Winnipeg Jets: Start to Road Trip Could’ve Gone Better

The Winnipeg Jets got brutally outscored against the Philadelphia Flyers, and a 5-2 deficit really doesn’t look that good. In reality, this is a game that easily could’ve gone the Winnipeg Jets way. Here’s how:

Nov 17, 2016; Philadelphia, PA, USA; Winnipeg Jets defenseman Toby Enstrom (39) checks Philadelphia Flyers center Brayden Schenn (10) during the third period at Wells Fargo Center. The Flyers defeated the Jets, 5-2. Mandatory Credit: Eric Hartline-USA TODAY Sports

Eric Hartline-USA TODAY Sports

The fifth goal is easy to get rid of for the Jets. If they are leading, or in a tie game, of course Brandon Manning isn’t going to score an empty net goal with time dwindling. The Jets struggled to get much going with Connor Hellebuyck on the bench, but with a two goal deficit, there wasn’t huge motivation pushing the Jets.

Now the score is only 4-2. As Hellebuyck gets more comfortable in the crease, he’s going to be stopping more and more of the no-doubters. Mark Streit’s floater from the blueline needs to be stopped. If Connor has 99 more chances of making that save, I can guarantee you he’d make 90+

Now we have a one-goal game. This isn’t where we stop. We go right back to the first few shifts. The Flyers first goal not only came off a lucky bounce that ended up on the stick of Sean Couturier, but was also illegal. Mark Scheifele was blatantly tripped, and as play-by-play broadcaster Dennis Beyak said, that non-call would be the perfect definition in the NHL rule book of exactly what tripping is.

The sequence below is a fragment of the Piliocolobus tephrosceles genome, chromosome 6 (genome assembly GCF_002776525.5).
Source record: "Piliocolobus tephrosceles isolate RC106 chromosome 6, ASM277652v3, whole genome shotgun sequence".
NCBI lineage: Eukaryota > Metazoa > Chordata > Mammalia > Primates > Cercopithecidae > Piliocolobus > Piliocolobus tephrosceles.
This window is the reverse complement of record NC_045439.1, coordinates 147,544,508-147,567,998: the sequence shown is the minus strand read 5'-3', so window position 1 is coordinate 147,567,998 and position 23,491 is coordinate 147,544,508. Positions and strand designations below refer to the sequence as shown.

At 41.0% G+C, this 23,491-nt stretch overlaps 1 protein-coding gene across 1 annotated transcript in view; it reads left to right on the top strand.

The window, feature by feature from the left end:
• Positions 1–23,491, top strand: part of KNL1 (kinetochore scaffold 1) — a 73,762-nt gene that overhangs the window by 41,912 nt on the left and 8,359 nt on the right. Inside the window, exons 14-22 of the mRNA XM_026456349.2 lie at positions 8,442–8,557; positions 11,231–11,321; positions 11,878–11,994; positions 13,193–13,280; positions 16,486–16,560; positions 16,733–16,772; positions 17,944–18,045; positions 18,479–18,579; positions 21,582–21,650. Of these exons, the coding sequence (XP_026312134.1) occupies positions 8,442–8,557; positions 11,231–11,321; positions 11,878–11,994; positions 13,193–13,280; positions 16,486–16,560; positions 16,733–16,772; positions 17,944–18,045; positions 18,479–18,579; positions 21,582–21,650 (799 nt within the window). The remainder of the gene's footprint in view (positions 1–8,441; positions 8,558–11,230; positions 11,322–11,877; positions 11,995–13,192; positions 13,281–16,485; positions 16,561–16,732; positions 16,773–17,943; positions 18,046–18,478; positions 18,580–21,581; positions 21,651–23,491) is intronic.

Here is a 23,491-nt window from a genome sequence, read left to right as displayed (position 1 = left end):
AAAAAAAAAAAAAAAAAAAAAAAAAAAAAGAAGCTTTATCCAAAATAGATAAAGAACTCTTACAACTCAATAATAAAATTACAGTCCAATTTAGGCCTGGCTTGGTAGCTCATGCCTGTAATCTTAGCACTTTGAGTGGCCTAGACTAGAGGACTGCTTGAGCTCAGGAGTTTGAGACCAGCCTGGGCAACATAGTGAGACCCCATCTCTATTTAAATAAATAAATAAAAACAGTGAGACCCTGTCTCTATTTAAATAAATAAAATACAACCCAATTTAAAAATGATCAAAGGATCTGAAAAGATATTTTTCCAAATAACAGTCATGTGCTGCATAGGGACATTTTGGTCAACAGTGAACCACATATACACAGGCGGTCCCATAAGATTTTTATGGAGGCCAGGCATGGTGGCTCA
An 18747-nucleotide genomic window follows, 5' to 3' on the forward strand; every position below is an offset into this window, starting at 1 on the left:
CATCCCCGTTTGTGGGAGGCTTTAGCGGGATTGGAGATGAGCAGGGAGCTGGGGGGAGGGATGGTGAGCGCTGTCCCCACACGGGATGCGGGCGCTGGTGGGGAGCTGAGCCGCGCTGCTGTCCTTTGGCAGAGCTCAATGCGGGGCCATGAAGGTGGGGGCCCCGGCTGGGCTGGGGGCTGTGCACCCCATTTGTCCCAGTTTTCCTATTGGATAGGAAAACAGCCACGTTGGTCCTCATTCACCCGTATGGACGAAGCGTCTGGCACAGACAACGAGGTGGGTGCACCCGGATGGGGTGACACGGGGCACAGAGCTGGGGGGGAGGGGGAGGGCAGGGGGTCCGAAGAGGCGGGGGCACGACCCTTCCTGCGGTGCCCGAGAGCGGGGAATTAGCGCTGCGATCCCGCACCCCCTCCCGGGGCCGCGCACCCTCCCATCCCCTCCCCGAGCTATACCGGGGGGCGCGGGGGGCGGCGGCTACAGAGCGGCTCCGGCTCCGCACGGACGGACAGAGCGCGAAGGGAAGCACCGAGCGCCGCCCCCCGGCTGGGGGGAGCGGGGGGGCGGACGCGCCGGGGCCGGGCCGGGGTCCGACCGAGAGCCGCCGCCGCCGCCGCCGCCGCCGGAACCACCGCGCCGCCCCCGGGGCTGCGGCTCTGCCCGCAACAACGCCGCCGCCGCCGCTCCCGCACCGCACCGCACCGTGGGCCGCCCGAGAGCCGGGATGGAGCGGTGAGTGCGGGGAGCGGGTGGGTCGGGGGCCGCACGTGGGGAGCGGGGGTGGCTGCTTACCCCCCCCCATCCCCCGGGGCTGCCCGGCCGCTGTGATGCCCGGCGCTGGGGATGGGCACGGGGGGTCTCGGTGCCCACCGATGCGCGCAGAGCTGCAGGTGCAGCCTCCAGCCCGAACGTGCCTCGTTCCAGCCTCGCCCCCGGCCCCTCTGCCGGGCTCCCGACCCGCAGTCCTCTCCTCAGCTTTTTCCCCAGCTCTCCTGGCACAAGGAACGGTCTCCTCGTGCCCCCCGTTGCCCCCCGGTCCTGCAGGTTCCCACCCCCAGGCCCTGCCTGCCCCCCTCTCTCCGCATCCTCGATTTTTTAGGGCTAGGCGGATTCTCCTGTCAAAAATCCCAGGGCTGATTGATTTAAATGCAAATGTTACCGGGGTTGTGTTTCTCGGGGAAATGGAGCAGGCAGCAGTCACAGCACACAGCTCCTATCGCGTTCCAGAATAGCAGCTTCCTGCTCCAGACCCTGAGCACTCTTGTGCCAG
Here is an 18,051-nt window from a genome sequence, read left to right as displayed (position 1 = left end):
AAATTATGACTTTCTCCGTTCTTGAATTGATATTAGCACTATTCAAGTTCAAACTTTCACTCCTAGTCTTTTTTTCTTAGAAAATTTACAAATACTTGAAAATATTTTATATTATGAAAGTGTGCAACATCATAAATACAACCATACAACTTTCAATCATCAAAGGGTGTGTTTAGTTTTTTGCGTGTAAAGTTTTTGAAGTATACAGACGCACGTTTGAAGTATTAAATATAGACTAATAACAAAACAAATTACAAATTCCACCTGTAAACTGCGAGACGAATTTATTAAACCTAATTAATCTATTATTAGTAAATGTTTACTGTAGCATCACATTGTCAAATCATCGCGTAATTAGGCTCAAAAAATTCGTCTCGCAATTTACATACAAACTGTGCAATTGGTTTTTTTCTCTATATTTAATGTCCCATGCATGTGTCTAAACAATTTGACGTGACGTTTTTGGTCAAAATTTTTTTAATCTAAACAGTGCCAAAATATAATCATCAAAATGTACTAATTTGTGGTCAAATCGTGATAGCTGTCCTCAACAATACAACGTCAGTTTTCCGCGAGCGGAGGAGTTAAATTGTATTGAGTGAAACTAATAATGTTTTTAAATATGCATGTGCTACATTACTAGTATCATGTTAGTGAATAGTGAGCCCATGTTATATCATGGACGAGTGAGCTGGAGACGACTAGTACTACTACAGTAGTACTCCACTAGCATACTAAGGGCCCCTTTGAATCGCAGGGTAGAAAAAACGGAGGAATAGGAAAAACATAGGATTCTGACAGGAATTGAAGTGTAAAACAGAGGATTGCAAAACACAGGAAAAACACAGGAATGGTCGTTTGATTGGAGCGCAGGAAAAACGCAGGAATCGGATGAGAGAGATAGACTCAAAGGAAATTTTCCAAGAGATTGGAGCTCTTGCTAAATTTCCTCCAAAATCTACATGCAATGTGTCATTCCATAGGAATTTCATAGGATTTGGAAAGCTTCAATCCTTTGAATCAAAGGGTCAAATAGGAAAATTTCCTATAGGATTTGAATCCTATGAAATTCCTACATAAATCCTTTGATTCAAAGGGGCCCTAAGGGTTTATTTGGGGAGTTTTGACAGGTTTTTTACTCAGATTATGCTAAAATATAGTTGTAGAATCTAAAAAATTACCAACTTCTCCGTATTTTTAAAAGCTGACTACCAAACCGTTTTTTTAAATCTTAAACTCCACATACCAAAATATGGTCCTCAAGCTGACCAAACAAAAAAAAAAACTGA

Three times the Winnipeg Jets were robbed by Steve Mason, who had his first good game in the last dozen. Mark Scheifele nailed the post off what appeared to be a clear goal. Thorburn was robbed of back-to-back games with a goal back in the firstborn period. Mason also flashed the leather on the new Finnish Flash, as Patrik Laine couldn’t find the mesh.

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To see just how impressive the Winnipeg Jets were dispite coming up on the losing end of the stick, we must discover some advanced statistics. Coming into Thursday, the Philadelphia Flyers were first in the NHL as the team with the fewest shots against per game, with just over 20. The Jets peppered Mason with 32 shots, including 11, and 12, in the second and third period alone. The Flyers were also amoung the league leaders in shots for. All they couldn’t muster up is 22 markers against the Jets stingy defence.

The Jets really had no holes in their game, besides Connor Hellebuyck. A .810 save percentage is what helped the Flyers, and Steve Mason’s .936 save percentage win the night. Don’t think the Jets strong play is coming to an end. There’s nothing but goaltending the Jets could’ve been better at in this one.

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